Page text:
Sarah Perry (Serpent’s Tail, £16.99)
The immortal Oscar Wilde exceeded even himself when he chose the pseudonym melmoth. Disgraced, exiled and dying, he took the name from his great uncle’s most famous novel, Melmoth the Wanderer of 1820. The rev Charles maturin’s tale of a soul condemned to live forever remains an exemplar of Gothic romanticism, a genre characterised as much by its capacity for reinvention as by its sensational palette of terror and romance.
Sarah Perry’s haunting novel is its direct descendant and, likewise, destined for distinction.
Melmoth begins and ends in modern Prague, where helen Franklin, fortyish, forgettable and in flight from nebulous demons, works as a translator to support her penitential existence. Given an old manuscript, dated 2016, but written in copperplate German and reminiscent of ‘a palimpsest pulled from museum archives’, she’s struck by the devastating effect it has wrought on her friend Karel: ‘Nothing less than the change from mortality to immortality… the days he’s not yet lived, like a watermark on empty sheets of paper.’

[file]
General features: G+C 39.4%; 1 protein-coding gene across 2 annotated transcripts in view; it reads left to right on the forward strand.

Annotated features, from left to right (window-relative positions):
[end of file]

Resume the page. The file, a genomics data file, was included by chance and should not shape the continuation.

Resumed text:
Cue a quest for expiation, personal and universal, from a tangle of moral failure and existential horror. enter melmoth, ‘despair and loneliness made incarnate’.
Be warned! helen may resemble the ideal Gothic heroine, but melmoth could well be the best/worst version yet of the quintessential martyred fiend, luring the reader into a nest of stories to interrogate that ‘moment between realities’ when one is faced with moral choice. Questioning whether ‘when God permitted us to fall… he knew we’d fall so far,’ melmoth demands we ‘bear witness to what must not be forgotten’.
Delivered with perfect cadence, it disturbs, thrills and mesmerises in equal measure. Wilde said that books are neither moral nor immoral, only bad or good; this one, however, is spectacular. Caroline Jackson